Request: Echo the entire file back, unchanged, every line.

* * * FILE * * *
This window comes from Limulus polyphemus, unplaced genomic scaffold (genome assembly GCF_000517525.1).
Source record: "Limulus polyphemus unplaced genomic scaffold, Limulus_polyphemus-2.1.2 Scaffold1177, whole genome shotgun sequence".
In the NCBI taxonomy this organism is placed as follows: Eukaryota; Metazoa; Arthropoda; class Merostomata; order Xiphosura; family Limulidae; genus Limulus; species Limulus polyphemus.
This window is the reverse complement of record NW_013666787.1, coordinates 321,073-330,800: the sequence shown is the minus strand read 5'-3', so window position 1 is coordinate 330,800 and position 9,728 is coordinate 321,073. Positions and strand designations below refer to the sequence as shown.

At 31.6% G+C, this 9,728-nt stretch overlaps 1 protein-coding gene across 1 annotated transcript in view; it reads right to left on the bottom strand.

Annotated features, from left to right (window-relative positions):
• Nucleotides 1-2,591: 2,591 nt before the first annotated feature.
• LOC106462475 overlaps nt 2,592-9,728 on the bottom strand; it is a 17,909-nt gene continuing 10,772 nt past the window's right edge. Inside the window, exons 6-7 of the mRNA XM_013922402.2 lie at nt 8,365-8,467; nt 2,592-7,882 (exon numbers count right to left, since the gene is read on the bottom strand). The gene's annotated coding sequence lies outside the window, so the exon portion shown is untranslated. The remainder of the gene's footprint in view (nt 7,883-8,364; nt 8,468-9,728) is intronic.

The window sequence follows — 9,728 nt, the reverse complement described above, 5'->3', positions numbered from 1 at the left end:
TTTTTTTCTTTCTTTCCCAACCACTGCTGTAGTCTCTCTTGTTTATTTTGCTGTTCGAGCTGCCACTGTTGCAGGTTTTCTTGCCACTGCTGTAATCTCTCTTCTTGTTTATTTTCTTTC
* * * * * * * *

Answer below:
This window comes from Limulus polyphemus, unplaced genomic scaffold (genome assembly GCF_000517525.1).
Source record: "Limulus polyphemus unplaced genomic scaffold, Limulus_polyphemus-2.1.2 Scaffold1177, whole genome shotgun sequence".
In the NCBI taxonomy this organism is placed as follows: Eukaryota; Metazoa; Arthropoda; class Merostomata; order Xiphosura; family Limulidae; genus Limulus; species Limulus polyphemus.
This window is the reverse complement of record NW_013666787.1, coordinates 321,073-330,800: the sequence shown is the minus strand read 5'-3', so window position 1 is coordinate 330,800 and position 9,728 is coordinate 321,073. Positions and strand designations below refer to the sequence as shown.

At 31.6% G+C, this 9,728-nt stretch overlaps 1 protein-coding gene across 1 annotated transcript in view; it reads right to left on the bottom strand.

Annotated features, from left to right (window-relative positions):
• Nucleotides 1-2,591: 2,591 nt before the first annotated feature.
• LOC106462475 overlaps nt 2,592-9,728 on the bottom strand; it is a 17,909-nt gene continuing 10,772 nt past the window's right edge. Inside the window, exons 6-7 of the mRNA XM_013922402.2 lie at nt 8,365-8,467; nt 2,592-7,882 (exon numbers count right to left, since the gene is read on the bottom strand). The gene's annotated coding sequence lies outside the window, so the exon portion shown is untranslated. The remainder of the gene's footprint in view (nt 7,883-8,364; nt 8,468-9,728) is intronic.

The window sequence follows — 9,728 nt, the reverse complement described above, 5'->3', positions numbered from 1 at the left end:
TTTTTTTCTTTCTTTCCCAACCACTGCTGTAGTCTCTCTTGTTTATTTTGCTGTTCGAGCTGCCACTGTTGCAGGTTTTCTTGCCACTGCTGTAATCTCTCTTCTTGTTTATTTTCTTTC